• Higher number of fans has the potential to improve your reach (e.g.: if their friends see that they’ve liked a page or have shared a piece of content, others may be inclined to do so too.)


CONS of high follower number:

  • High numbers can be a lot of smoke & mirrors (e.g.: people/business who do ‘follow-for-follow’ method)
  • It’s not a great metric to use (e.g.: high follower number doesn’t mean your social media site is supporting your business objectives.)

In short, certainly when you have a high number of followers you can theoretically reach more people; and if you reach more people it could theoretically result in more business. However, we know that on sites like Facebook business page organic reach tends to be low (and on the decline) so if your fans aren’t engaged you likely aren’t converting.

Instead of focusing on the number of likes on your page, consider the following:

Business Social Media Goal Setting

Always remember that our social programs should tie us back to our business objectives. From there we should decide upon goals that will support those objectives.

E.g.: I want to be a brand ambassador for a camera company based on the personal brand I’ve built for myself.

OBJECTIVE: Create awareness to become a brand ambassador.
GOAL: share content that from website to social that reinforces online/offline branding/advertising
MEASURE: KPI could be something like branded traffic and custom reporting via Google Analytics.

E.g.: I’m an insurance professional and I want to generate leads via Facebook

OBJECTIVE: Generate Leads for your insurance business
GOAL: provide information that’s relevant/useful/engaging to the audience such as a downloadable ‘How to’ ebook on the claims process; Capture leads — Widgets like MailChimp baked into Facebook already;
MEASURE: KPI could be Conversions and # of downloads

Other Business objectives to consider:


Good Social Metrics via Avinash Kaushik

  • Conversation Rate = # of Audience Comments (or Replies) Per Post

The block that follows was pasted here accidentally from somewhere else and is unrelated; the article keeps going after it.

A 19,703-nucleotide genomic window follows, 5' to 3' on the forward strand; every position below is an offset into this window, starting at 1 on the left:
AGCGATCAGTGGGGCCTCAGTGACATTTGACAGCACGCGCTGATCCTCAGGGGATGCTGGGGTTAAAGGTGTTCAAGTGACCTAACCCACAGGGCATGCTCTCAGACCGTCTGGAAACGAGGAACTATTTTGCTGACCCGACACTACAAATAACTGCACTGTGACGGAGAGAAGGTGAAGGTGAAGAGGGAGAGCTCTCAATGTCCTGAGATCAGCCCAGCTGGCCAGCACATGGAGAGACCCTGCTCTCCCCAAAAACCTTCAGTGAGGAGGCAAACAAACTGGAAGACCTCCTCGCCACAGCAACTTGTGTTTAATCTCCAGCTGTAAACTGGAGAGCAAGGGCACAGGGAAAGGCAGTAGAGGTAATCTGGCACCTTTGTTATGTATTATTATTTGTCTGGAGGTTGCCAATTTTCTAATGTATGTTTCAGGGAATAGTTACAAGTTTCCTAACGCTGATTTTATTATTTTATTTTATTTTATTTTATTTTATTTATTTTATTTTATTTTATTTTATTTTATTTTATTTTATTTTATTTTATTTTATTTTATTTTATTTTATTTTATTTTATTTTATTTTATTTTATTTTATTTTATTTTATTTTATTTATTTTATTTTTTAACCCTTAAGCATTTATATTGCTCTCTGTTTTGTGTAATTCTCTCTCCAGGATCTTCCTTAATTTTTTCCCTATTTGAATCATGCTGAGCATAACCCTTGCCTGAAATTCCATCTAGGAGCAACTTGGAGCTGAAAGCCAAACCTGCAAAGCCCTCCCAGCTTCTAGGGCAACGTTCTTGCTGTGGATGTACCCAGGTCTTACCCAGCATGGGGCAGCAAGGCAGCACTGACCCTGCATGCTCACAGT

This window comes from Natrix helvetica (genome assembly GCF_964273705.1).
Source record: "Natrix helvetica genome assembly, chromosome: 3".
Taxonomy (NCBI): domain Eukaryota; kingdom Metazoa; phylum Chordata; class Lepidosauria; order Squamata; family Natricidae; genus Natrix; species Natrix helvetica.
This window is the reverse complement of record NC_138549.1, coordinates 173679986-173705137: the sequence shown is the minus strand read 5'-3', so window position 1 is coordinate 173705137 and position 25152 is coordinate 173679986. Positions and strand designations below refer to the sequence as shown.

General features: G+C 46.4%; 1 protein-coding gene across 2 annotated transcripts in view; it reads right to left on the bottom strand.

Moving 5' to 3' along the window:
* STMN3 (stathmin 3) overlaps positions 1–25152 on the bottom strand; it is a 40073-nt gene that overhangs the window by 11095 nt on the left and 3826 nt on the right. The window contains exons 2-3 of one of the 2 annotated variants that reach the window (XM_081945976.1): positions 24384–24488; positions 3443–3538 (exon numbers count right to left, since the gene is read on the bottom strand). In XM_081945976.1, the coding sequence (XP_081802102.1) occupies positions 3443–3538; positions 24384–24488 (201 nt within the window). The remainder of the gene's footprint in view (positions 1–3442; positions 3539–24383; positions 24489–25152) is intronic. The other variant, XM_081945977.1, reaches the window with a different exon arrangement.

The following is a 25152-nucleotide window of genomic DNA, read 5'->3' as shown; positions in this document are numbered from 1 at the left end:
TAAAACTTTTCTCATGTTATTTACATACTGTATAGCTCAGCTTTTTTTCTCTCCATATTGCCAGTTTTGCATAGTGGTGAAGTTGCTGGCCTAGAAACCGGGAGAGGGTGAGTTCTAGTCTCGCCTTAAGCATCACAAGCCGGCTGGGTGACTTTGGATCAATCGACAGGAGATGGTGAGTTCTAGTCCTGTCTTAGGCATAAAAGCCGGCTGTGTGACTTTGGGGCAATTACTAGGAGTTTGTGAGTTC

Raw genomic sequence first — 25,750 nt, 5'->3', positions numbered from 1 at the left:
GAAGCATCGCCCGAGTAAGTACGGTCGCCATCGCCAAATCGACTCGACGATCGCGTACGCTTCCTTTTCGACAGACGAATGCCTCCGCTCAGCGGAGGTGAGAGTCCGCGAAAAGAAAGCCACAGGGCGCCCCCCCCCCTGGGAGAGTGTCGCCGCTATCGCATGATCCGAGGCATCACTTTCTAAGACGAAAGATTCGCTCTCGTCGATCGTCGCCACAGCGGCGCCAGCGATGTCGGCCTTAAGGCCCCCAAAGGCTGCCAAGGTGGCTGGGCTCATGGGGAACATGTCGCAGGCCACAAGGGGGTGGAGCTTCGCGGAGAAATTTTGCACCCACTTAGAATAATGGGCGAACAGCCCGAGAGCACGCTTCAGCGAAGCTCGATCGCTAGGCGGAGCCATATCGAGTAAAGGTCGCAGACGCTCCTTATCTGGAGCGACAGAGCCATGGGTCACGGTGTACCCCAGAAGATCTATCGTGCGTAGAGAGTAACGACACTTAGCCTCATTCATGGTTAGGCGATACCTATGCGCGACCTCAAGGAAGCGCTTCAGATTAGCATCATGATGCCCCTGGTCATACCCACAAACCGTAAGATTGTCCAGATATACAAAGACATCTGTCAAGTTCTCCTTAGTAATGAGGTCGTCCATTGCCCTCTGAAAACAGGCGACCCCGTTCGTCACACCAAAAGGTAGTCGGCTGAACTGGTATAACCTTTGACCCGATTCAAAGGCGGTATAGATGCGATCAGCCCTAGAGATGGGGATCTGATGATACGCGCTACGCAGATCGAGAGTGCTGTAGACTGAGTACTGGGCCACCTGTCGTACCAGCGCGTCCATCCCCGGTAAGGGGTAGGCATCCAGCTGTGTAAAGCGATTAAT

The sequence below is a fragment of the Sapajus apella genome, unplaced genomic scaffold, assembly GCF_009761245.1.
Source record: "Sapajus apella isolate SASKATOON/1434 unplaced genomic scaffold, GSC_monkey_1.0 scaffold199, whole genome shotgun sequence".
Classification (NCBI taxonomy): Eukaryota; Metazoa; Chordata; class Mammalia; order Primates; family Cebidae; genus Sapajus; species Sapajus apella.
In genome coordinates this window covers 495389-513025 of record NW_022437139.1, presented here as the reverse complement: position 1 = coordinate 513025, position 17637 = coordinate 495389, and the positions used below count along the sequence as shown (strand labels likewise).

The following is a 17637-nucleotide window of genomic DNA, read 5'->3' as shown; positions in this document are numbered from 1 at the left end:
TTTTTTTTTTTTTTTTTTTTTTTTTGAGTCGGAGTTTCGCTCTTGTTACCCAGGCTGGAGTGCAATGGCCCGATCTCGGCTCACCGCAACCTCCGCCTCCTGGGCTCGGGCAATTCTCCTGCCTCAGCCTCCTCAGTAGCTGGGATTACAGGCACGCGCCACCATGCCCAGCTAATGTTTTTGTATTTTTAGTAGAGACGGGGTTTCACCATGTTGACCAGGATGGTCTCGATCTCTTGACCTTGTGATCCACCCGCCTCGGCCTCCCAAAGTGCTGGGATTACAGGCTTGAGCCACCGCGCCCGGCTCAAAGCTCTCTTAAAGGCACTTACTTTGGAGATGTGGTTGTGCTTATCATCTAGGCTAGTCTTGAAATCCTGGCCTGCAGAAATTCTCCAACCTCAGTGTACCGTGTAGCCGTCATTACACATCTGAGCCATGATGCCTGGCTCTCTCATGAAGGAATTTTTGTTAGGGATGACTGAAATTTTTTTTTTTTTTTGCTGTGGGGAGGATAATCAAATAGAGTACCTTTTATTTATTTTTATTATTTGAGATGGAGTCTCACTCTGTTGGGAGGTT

• Amplification = # of Share Clicks Per Post (or Video)
  • Applause Rate = # of Favorite Clicks Per Post
  • Economic Value = Sum of Short and Long Term Revenue and Cost Savings

Don’t forget to use UTMs. UTM are simple code that you can attach to any custom URL. It allows you to track a source, medium & campaign name. So when you pop over to your GA it can tell you where searches came from.

How to get more fans/followers:

  • Focus on Quality over Quantity
  • Analyze high follower counts vs. engagement rates (e.g.: someone with 1M followers may not have the same engagement rate as someone who has 1000 followers)
  • Use native analytics, as well as google analytics (e.g.: Is your content being shared? If you do videos, what is the completion rate? Are you tracking dark posts?)
  • Know your people (e.g.: what are they interested in? what are they reading? what are they looking for? anticipate their needs by using insights. Don’t forget that never before has there been so much data at our fingertips… FOR FREE!)
  • Give people quality information & content in a format that they want to consume it (e.g.: if you’re trying to reach busy people, maybe they can’t read a blog but they can watch a video.)
  • Be patient. It takes time. There are no shortcuts when you’re building a relationship – people still fall back on ‘Know, Like, Trust’



  • Know your business objectives and which social goals will help you achieve them; understand how you can integrate this within your social media program
  • Use good social media metrics (conversation rates, amplification, applause & economic value)
  • Remember that smoke/mirrors isn’t really that helpful when it comes to reaching business goals; large follower numbers does not mean lots of business.



Kat Macaulay, BA ADdPR BnC
Kat Macaulay, BA ADdPR BnC
Kat Macaulay is a Marketing Strategist, Writer + Speaker known for her no-nonsense approach to pretty much everything. Using data insights, she helps organizations market more effectively to get results that matter. She's also a high-scoring instructor at Mount Royal University, where she teaches Social Media Analytics and Google Analytics + Marketing Measurement. She holds certifications from Google, as well as Facebook and is currently working toward a specialization in Marketing Analytics and a certificate in Data Science from IBM. When she’s not busy juggling kids, volunteering + work, she’s busy planning her retirement to Cape Breton.